"In 2005, I was given project X with a 10-day deadline and goal Y. The goal was clear, but I had to figure out how to get there. So here is what I did (analysis/decisions/actions). The end result was ______."

Why do you want to leave your current position?

The interviewer wants to make sure you won't walk out after six months and that you'll be satisfied in your new position. You have greater market value when you are looking on your own terms. Prepare a positive response you are very comfortable with. Refer to fit, personality issues or new directions. Your goals and readiness for a new kind of role are generally safe terrain. Just be careful to emphasize benefits to the employer, not your personal aspirations.

Tread carefully. You don't want to bad-mouth your current employer or put yourself in a weaker negotiating position. You could say, "Actually, I'm happy doing what I am doing now. But recently I have been keeping my eyes open for other opportunities. I don't need to leave, but for the right opportunity, I would consider it. This opportunity seems to fit the criteria I set out."

Tell me about a time you faced an ethical dilemma.

The interviewer is looking for evidence of your high ethical standards and honesty. You might want to say you haven't had any ethical challenges, but we all have our ethics tested at some point. For example:

  • You discovered wrongdoing, or someone asked you to engage in a cover-up.
  • Your employer failed to deliver the full value and quality on products or services paid for by a client.
  • A colleague cut corners on a project.

Without naming names, describe the situation and how you dealt with it. The response may focus on you, or it may involve other people. Remember, your political acumen is being tested—sometimes the best action isn't blowing the whistle but taking care of the problem yourself.

Tell me about a time when you failed.

No one wins all the time, so the key here is to forthrightly discuss what you learned from a situation that went awry. The interviewer also may want to hear how you handled any resulting fallout.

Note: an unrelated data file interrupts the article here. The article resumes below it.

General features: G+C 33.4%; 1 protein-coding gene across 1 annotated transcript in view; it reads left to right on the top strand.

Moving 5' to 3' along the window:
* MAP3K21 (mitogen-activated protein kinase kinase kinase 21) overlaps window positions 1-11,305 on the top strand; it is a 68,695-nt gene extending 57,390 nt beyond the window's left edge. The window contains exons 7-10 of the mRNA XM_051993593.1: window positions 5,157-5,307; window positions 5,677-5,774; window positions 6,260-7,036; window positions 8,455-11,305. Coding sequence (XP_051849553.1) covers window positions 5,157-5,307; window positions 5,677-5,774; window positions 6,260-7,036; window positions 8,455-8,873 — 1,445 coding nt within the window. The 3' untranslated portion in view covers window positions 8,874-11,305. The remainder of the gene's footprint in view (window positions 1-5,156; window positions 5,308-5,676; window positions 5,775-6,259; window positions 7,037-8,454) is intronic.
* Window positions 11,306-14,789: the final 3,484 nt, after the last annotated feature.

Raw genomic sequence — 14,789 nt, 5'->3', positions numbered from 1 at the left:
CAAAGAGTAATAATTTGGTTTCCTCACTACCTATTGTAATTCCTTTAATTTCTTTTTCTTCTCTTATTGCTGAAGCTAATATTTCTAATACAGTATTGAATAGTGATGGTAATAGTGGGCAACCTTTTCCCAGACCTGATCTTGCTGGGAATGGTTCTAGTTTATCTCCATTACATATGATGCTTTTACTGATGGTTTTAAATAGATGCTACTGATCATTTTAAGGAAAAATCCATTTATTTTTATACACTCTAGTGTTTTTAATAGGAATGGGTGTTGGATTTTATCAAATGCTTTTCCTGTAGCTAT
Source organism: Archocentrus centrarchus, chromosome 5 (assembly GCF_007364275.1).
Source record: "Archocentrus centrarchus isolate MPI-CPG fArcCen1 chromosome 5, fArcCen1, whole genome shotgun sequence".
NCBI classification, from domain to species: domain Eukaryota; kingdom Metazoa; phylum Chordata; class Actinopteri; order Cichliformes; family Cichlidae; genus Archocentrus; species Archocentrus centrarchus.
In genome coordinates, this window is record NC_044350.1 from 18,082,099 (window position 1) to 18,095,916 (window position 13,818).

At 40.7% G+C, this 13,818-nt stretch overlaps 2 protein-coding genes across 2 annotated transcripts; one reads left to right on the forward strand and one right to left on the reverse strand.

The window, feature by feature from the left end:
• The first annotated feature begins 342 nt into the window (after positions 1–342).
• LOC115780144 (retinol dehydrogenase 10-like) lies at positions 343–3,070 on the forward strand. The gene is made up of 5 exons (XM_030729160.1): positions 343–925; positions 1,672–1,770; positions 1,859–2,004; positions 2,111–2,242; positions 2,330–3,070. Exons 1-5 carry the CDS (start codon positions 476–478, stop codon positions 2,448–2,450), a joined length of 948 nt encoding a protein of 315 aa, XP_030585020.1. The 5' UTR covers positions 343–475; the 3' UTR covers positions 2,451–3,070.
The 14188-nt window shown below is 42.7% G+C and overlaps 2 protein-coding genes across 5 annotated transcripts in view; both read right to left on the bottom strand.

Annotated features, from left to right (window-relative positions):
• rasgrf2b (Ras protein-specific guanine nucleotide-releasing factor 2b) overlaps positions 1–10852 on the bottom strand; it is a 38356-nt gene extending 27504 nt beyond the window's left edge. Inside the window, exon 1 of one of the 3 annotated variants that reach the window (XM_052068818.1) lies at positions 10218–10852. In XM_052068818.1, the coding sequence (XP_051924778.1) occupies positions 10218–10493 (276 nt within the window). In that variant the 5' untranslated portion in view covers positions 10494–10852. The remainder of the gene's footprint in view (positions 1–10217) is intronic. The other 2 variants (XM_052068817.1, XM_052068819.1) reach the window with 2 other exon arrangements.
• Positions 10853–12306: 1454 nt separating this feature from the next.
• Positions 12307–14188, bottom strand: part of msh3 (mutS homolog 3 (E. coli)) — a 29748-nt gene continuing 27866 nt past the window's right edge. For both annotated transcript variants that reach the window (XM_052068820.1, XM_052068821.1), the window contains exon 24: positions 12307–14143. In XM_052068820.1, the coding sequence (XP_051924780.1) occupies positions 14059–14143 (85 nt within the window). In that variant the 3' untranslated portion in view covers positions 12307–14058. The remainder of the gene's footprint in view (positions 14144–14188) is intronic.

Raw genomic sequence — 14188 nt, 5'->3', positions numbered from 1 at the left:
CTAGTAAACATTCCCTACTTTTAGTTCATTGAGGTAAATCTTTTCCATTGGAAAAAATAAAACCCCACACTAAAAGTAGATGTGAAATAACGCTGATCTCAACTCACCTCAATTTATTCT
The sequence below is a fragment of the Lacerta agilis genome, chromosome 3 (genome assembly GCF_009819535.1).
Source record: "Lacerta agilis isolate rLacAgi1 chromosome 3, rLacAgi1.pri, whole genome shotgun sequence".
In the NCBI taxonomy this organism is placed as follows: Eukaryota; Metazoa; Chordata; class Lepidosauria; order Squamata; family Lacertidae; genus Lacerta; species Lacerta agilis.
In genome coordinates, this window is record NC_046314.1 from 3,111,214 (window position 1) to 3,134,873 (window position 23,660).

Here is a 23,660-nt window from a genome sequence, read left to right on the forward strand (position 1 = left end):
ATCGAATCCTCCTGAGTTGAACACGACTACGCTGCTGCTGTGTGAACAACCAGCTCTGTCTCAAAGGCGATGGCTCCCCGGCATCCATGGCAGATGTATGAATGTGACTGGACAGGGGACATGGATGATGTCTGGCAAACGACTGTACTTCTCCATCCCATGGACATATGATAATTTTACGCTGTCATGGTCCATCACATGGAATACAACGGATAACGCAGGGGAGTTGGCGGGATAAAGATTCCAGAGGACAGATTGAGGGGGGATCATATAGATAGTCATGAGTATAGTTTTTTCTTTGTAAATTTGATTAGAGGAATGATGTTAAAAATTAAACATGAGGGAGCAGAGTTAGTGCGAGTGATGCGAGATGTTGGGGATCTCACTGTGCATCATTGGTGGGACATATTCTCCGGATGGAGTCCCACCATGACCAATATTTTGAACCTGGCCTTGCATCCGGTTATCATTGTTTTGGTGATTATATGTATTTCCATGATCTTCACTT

Failure comes in different forms: taking the wrong action, omission, or not doing enough or taking action soon enough. Some failures are big; most are small. Tell a story that isn't a career killer but shows you learned something substantive. Perhaps you failed to trust your gut on a hire and the person didn't work out, or you didn't intervene early enough with a problem employee. Talk about the lesson you learned from the mistake.

Tell me about your worst boss.

It can be tempting to trash your former manager, but you need to find a way to put a positive spin on this answer. Leanne King, president and owner of SeeKing HR, suggests talking about what you learned from your worst boss:

“My worst boss ever taught me things like graciousness, the absolute need for technical competency and professional respect -- these are core characteristics to creating high performing teams and areas she may have chosen to improve upon. I learned through a series of very difficult situations that everything about business is personal -- personal to me and certainly personal to her. Speaking to others with kindness and compassion certainly can take you further in your career aspirations. I was inspired to support the people who work for me, raise them up to reach their potential and encourage them to seek greatness.”